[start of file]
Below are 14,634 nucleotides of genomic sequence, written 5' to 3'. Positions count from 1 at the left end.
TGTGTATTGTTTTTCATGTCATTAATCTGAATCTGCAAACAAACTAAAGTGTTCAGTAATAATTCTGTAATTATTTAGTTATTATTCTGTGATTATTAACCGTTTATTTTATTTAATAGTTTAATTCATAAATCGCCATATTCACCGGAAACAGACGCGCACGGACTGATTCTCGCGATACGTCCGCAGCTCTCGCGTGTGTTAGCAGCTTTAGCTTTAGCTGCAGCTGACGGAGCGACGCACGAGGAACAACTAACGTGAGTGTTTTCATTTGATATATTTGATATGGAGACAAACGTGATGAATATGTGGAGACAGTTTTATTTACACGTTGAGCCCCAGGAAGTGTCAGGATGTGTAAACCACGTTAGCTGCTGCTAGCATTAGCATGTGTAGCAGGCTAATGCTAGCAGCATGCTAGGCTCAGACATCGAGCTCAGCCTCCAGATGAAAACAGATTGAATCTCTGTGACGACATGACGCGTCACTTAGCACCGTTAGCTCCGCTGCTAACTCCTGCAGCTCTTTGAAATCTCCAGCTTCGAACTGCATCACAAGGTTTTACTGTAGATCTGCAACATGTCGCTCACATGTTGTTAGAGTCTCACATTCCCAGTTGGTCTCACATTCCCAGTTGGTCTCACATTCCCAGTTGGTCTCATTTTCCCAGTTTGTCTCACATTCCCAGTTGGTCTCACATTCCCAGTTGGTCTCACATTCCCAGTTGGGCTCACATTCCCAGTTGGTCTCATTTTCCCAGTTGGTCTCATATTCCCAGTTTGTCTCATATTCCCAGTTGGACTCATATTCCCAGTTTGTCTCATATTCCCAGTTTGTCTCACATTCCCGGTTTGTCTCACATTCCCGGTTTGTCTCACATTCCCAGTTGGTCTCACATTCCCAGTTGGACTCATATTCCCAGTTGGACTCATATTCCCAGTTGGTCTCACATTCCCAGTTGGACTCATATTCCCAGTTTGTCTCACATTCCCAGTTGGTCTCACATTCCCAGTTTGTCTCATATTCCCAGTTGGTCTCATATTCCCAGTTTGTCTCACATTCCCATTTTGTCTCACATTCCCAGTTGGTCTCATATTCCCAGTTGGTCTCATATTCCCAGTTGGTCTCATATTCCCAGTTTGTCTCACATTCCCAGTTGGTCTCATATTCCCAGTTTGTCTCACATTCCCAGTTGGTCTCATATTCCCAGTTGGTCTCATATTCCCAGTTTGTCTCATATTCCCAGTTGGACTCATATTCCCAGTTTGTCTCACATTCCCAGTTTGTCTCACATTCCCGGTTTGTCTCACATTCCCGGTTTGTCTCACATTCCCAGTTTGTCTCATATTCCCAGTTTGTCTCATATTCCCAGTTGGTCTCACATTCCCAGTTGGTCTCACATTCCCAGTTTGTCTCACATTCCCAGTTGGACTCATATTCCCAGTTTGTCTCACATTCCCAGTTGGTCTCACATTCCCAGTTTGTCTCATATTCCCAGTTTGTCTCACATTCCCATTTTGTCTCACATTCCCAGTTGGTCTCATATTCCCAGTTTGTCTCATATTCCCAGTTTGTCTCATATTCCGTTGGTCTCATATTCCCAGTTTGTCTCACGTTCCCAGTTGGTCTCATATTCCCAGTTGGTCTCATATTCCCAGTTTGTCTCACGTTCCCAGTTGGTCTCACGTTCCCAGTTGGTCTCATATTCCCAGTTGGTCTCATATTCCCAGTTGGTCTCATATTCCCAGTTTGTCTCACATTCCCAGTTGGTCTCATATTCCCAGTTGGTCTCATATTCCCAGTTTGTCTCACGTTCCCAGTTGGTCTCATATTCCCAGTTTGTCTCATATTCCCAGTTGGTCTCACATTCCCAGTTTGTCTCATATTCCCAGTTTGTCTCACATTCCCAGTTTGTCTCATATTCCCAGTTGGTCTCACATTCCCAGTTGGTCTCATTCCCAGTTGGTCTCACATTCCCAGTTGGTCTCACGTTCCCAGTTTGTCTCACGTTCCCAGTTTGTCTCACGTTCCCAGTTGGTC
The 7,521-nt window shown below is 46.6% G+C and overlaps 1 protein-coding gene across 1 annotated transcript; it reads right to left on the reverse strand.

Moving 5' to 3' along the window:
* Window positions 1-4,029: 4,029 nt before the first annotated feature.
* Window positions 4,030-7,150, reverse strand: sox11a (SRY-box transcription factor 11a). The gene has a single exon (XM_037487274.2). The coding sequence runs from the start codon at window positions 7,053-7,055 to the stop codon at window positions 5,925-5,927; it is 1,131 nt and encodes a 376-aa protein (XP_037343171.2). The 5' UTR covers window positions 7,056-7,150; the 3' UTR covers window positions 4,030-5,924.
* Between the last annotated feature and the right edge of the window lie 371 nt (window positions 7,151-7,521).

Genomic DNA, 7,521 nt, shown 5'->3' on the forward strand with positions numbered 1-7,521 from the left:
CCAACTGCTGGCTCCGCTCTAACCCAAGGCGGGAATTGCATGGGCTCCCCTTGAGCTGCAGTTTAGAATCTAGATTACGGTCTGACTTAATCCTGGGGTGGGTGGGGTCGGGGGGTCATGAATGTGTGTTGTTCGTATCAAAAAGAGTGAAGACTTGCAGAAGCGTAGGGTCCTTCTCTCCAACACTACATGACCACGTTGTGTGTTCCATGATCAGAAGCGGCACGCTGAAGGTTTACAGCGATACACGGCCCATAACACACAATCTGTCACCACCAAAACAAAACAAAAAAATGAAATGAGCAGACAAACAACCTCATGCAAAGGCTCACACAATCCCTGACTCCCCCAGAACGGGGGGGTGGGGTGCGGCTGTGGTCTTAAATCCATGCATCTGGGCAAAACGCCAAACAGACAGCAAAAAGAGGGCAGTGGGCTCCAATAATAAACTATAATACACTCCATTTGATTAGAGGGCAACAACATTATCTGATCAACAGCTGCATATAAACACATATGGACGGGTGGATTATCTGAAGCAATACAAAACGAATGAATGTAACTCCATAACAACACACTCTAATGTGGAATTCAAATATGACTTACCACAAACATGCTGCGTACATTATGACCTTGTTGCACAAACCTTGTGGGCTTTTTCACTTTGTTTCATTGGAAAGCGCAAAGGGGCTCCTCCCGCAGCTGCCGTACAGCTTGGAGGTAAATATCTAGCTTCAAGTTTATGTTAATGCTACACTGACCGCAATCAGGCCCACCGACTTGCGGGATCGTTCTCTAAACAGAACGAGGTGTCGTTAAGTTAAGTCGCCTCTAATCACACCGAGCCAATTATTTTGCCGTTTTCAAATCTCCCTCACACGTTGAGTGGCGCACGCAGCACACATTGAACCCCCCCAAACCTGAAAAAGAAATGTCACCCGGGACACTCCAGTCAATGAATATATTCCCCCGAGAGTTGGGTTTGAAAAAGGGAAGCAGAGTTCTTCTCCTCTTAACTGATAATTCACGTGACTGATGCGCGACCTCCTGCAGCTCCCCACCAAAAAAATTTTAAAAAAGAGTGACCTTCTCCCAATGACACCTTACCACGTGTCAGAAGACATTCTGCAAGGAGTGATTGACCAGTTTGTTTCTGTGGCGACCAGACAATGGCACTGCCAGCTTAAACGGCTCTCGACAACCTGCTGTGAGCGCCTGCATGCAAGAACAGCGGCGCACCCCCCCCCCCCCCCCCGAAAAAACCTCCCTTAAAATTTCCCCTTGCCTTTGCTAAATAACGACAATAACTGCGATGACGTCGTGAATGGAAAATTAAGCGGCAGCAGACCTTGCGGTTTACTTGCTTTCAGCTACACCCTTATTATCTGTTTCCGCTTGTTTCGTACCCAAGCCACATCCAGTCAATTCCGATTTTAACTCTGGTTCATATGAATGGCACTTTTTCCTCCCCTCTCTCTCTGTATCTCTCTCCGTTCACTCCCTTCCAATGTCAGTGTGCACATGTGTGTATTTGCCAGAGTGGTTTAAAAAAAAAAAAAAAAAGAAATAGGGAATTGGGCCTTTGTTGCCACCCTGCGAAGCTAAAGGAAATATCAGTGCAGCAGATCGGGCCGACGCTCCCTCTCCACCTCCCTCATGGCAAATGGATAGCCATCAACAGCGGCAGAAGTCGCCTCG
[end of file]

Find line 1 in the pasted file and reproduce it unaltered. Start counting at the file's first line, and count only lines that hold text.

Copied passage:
Below are 14,634 nucleotides of genomic sequence, written 5' to 3'. Positions count from 1 at the left end.